Meet Julia. That’s the name of a Sesame Street episode that debuted Julia, a muppet with Autism. The former PBS stronghold show will greet millions of fans and likely some who’ve grown curious by all the associated hoopla with their own interpretation of Autism.
Sesame Street remains on PBS kids. The show is 50 years old. It carries an enormous amount of influence with it. And their newest muppet, Julia, is likely to be hugely popular. No character in Sesame Street history has been anticipated so heavily (or even anticipated at all) as Julia. In fact, Leslie Stahl and 60 Minutes have already given the new character coverage.
But is the move by Sesame Street a move that is truly intended to help the Autism journey via raising awareness, or does it more seek to normalize the condition? By normalizing the condition, we, as a society, become numb to it. The more numb we become, the less we look for causes. When something is “normal,” it is no longer something we look to fix. Instead, we look to defend it and justify it.
The vaccine industry is back under fire over vaccines and Autism. Most recently, President Donald Trump appointed Robert F. Kennedy Jr. as the head of a Vaccine Safety Committee. And just a shade in the rear of that, the controversial film, Vaxxed, was subjected to intense scrutiny as it was accepted and then removed from Robert De Niro’s Tribeca Film Festival. And now De Niro continues to lobby for vaccine safety.
As much as Autism numbers continue to soar, the condition remains something we consider “abnormal.” Shows that feature autism characters typically write the narratives with the subject of Autism being a bit of an outcast. And children aren’t super exposed to these characters as they quite often occur on adult shows.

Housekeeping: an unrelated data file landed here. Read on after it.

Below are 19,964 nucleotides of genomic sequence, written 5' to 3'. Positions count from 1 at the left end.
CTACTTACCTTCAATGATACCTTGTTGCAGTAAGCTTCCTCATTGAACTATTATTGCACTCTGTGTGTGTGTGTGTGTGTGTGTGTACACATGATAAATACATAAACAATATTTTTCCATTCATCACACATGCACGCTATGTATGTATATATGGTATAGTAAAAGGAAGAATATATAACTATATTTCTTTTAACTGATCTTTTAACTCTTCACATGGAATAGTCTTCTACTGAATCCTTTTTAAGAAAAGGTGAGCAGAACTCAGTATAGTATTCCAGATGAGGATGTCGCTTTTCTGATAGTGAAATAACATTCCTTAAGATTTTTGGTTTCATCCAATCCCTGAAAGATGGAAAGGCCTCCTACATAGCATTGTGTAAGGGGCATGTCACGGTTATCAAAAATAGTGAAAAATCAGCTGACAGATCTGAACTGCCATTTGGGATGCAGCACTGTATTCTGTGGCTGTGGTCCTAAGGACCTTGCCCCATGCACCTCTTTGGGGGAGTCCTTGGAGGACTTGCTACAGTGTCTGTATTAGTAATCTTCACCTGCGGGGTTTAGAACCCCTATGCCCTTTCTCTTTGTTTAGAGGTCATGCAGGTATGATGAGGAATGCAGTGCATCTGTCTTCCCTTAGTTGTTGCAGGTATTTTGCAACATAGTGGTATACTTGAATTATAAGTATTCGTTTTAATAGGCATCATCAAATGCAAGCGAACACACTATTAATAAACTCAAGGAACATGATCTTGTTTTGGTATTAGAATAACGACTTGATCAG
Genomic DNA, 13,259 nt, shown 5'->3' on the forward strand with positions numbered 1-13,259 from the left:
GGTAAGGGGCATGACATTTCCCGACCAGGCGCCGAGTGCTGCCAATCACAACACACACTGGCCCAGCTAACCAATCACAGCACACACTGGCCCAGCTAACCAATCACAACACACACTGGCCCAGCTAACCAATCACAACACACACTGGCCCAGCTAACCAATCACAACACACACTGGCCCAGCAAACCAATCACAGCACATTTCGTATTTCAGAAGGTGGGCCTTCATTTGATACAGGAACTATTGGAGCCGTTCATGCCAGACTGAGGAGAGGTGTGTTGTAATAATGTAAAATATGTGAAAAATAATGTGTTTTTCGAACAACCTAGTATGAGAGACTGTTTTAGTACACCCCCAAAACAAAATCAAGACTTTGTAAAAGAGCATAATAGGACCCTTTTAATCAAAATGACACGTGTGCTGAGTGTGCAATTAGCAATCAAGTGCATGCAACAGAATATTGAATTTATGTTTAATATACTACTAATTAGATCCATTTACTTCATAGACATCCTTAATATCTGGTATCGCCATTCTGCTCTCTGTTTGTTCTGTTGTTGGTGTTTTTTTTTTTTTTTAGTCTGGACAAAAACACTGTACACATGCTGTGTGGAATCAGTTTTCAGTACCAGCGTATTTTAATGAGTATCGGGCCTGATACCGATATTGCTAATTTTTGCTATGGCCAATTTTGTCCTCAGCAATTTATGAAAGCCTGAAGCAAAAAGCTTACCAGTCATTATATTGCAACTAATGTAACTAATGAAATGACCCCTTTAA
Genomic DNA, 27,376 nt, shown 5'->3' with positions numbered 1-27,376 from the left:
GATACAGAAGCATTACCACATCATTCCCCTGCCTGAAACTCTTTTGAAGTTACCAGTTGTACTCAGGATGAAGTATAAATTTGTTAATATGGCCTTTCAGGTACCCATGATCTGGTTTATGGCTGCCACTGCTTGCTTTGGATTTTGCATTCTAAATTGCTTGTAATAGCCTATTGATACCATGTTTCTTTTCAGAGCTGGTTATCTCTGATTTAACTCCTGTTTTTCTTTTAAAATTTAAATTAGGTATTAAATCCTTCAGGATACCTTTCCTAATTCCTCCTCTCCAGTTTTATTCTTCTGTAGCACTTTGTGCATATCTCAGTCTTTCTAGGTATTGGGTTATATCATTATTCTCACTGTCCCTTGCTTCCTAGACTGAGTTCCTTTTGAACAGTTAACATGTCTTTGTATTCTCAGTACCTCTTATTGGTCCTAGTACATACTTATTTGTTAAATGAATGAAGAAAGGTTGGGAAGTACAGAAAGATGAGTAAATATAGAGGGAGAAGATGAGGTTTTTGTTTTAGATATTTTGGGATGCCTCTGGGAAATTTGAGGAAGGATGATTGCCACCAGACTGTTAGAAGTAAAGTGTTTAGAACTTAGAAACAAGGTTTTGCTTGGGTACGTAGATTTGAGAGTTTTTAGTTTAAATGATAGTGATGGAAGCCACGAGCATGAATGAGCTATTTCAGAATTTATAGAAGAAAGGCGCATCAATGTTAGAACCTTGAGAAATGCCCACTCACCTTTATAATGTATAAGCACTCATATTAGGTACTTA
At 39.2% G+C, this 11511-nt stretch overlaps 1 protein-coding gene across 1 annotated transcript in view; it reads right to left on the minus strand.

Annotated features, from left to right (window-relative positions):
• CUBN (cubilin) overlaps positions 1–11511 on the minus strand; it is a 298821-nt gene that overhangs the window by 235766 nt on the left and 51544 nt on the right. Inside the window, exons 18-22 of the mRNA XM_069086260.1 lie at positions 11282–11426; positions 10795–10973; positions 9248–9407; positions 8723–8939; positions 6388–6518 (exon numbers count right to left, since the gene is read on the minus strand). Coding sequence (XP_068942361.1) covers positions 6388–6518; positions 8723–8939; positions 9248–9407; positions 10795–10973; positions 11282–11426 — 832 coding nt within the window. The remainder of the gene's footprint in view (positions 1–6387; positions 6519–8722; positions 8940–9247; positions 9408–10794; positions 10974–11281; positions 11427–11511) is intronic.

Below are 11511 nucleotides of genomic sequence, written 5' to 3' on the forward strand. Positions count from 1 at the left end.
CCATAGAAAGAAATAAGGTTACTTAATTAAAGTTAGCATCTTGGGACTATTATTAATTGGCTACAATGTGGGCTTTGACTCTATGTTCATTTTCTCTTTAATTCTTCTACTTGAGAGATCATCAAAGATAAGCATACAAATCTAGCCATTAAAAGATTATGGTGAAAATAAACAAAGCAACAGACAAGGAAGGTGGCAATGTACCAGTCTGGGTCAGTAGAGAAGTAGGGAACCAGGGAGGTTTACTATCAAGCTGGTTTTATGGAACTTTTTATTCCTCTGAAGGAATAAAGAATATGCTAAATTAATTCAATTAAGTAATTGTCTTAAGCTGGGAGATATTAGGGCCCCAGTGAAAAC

But now one of their own is going to take the path of featuring an Autistic child. And in some ways, they may normalize the condition. And that might be just fine for a vaccine industry which remains under intense scrutiny for their potential links to the condition. We could end up with a society that treats Autism as if it were an ethnicity, something chosen by God or genetics, rather than something that is a condition resulting from neurological toxins.
It remains to be seen exactly how Sesame Street intends to use Julia, but one thing is for sure, our comfort level with Autism is about to get more defined.
Many are even questioning how you can tell that Julia has Autism? What features, exactly, lead us down that path? And if we have to question that, would that then lend credence to the idea that Sesame Street is behind normalizing the condition for the greater public?
Sesame Street is no longer a “public funding” project, rather, a large scale corporate show that has a contract with HBO, one of the largest cable networks in the world. In 2016, the show remained suffering from a $21 million dollar loss for its prior three fiscal years.